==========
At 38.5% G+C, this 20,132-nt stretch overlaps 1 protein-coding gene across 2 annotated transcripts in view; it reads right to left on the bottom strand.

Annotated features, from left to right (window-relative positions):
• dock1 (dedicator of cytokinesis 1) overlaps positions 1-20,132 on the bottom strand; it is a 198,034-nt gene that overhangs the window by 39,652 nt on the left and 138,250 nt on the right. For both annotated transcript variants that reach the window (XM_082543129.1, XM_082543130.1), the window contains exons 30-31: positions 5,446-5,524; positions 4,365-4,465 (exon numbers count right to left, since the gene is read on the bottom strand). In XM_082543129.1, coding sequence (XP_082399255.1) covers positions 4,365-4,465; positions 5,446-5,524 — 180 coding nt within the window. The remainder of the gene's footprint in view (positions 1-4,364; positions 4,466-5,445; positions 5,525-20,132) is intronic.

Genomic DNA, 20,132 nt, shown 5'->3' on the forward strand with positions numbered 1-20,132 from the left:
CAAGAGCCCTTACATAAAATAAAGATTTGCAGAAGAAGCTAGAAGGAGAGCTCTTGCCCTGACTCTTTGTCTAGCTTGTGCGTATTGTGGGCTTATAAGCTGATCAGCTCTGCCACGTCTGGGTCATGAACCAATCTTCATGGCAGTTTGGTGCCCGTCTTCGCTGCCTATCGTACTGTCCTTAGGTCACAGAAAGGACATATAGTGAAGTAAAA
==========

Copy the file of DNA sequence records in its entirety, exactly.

At 38.5% G+C, this 20,132-nt stretch overlaps 1 protein-coding gene across 2 annotated transcripts in view; it reads right to left on the bottom strand.

Annotated features, from left to right (window-relative positions):
• dock1 (dedicator of cytokinesis 1) overlaps positions 1-20,132 on the bottom strand; it is a 198,034-nt gene that overhangs the window by 39,652 nt on the left and 138,250 nt on the right. For both annotated transcript variants that reach the window (XM_082543129.1, XM_082543130.1), the window contains exons 30-31: positions 5,446-5,524; positions 4,365-4,465 (exon numbers count right to left, since the gene is read on the bottom strand). In XM_082543129.1, coding sequence (XP_082399255.1) covers positions 4,365-4,465; positions 5,446-5,524 — 180 coding nt within the window. The remainder of the gene's footprint in view (positions 1-4,364; positions 4,466-5,445; positions 5,525-20,132) is intronic.

Genomic DNA, 20,132 nt, shown 5'->3' on the forward strand with positions numbered 1-20,132 from the left:
CAAGAGCCCTTACATAAAATAAAGATTTGCAGAAGAAGCTAGAAGGAGAGCTCTTGCCCTGACTCTTTGTCTAGCTTGTGCGTATTGTGGGCTTATAAGCTGATCAGCTCTGCCACGTCTGGGTCATGAACCAATCTTCATGGCAGTTTGGTGCCCGTCTTCGCTGCCTATCGTACTGTCCTTAGGTCACAGAAAGGACATATAGTGAAGTAAAA